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::: Info Dinosauria :::

Noticias, resúmenes e información

lunes, agosto 29, 2005

Función en las extremidades anteriores de Monoykus olecranus (resúmen)


Function in the stunted forelimbs of Mononykus olecranus (Theropoda), a dinosaurian anteater. Senter, P. (2005). Paleobiology 31(3): 373-381.

Abstract: "Mononykus olecranus, a theropod dinosaur from the Upper Cretaceous of Mongolia, exhibits reduced forelimbs with a single functional digit. These bizarre forelimbs have aroused great curiosity as to the behavior of the animal, but until now no functional study on the forelimbs of Mononykus has been undertaken. Here I show that the orientation and range of motion in the forelimb elements of Mononykus are such that the humeri sprawl laterally, the antebrachia are held subvertically, the palms face ventrally, and intramanual movement is restricted to subparasagittal motion. This is a radical departure from the typical theropod condition, in which the palms face medially and intramanual movement is transverse. The results of this study confirm that the forelimbs of Mononykus could not have been used to grasp prey or dig burrows, but were well suited for scratch-digging or hook-and-pull movements such as are used by extant anteaters and pangolins to open tough insect nests. Mononykus likely occupied a niche equivalent to that of an anteater or pangolin, an unusual niche for a dinosaur."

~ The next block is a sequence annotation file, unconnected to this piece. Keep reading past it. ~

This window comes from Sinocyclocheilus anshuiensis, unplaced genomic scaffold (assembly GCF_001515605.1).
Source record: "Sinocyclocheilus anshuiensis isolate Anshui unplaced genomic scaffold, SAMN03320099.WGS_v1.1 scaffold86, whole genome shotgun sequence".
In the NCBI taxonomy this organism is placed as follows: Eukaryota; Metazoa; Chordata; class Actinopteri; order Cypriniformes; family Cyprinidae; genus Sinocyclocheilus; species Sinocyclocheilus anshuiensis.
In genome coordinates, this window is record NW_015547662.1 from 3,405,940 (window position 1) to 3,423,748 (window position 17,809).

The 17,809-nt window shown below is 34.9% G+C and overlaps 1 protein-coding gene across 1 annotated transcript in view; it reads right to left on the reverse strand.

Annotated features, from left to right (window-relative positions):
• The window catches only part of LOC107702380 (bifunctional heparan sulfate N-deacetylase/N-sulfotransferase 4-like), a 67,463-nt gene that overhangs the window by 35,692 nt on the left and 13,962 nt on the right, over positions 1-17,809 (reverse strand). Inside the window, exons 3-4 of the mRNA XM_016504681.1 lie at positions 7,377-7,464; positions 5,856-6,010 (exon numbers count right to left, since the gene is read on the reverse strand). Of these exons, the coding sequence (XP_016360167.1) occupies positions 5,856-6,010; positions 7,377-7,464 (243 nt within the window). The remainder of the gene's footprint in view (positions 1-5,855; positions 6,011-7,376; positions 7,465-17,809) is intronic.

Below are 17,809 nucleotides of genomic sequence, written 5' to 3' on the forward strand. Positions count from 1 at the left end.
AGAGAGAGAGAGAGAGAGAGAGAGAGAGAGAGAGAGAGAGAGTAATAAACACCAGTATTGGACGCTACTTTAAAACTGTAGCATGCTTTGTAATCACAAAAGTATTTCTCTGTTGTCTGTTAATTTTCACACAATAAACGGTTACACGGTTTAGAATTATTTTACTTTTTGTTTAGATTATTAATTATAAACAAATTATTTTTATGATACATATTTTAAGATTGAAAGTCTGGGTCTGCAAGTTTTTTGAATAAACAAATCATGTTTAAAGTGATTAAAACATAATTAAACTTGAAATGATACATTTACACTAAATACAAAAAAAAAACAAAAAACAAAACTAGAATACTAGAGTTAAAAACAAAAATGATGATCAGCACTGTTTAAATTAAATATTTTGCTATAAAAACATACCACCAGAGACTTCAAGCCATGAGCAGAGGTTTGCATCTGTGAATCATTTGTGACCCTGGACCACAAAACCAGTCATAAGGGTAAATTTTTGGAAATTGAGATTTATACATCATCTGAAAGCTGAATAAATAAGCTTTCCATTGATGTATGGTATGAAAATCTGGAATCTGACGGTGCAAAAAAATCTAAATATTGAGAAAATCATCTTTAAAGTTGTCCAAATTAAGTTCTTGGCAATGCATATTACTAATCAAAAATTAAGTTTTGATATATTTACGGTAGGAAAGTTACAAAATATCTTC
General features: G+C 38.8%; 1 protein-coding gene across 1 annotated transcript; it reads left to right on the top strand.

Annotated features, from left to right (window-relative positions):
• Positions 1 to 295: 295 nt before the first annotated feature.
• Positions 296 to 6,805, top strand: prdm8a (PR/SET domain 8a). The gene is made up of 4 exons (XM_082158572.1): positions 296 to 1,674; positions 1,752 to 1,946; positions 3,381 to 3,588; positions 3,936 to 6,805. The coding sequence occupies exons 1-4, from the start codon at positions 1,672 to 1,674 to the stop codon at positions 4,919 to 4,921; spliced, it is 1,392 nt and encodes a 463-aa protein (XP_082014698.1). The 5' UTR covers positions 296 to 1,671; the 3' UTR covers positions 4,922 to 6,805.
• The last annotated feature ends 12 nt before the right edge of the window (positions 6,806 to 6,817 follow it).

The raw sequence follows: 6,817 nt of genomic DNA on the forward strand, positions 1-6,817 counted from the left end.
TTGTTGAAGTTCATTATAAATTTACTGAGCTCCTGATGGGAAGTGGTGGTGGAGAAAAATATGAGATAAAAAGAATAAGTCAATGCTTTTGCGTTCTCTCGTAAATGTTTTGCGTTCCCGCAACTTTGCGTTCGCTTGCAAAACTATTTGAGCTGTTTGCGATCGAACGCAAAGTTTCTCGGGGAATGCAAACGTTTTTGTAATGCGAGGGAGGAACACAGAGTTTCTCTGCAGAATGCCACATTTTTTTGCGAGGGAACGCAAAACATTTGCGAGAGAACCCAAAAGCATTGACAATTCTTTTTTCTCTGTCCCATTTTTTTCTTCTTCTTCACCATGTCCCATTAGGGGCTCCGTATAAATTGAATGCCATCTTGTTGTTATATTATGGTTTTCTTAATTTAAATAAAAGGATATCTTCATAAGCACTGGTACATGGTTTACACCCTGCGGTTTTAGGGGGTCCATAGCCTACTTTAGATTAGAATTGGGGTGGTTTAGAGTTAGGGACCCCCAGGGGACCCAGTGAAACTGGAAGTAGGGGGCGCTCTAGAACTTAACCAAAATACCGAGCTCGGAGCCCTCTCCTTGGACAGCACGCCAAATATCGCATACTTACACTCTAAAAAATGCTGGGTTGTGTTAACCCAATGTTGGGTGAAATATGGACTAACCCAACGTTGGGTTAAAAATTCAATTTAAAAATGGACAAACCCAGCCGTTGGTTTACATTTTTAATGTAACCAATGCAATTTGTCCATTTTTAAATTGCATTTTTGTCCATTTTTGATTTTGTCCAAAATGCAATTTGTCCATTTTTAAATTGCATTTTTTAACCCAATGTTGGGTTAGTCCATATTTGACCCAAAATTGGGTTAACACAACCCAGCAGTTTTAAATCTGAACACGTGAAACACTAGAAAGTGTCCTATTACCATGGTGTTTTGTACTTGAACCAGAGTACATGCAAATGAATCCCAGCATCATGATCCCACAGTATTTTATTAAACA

domingo, agosto 28, 2005

Nuevos restos de Ornitisquio en el sur de Africa (Abstarcto)


NEW ORNITHISCHIAN REMAINS FROM THE UPPER ELLIOT FORMATION (LOWER JURASSIC) OF LESOTHO AND STRATIGRAPHICAI, DISTRIBUTION OF SOUTHERN AFRICAN FABROSAURIDS

FABIEN KNOLL, BERNARD BATTAIL

Knoll, F., Battail, B., 2001. New ornithischian remains from the Upper Elliot Formation (Lower Jurassic) of Lesotho and stratigraphical distribution of southern African fabrosaurids.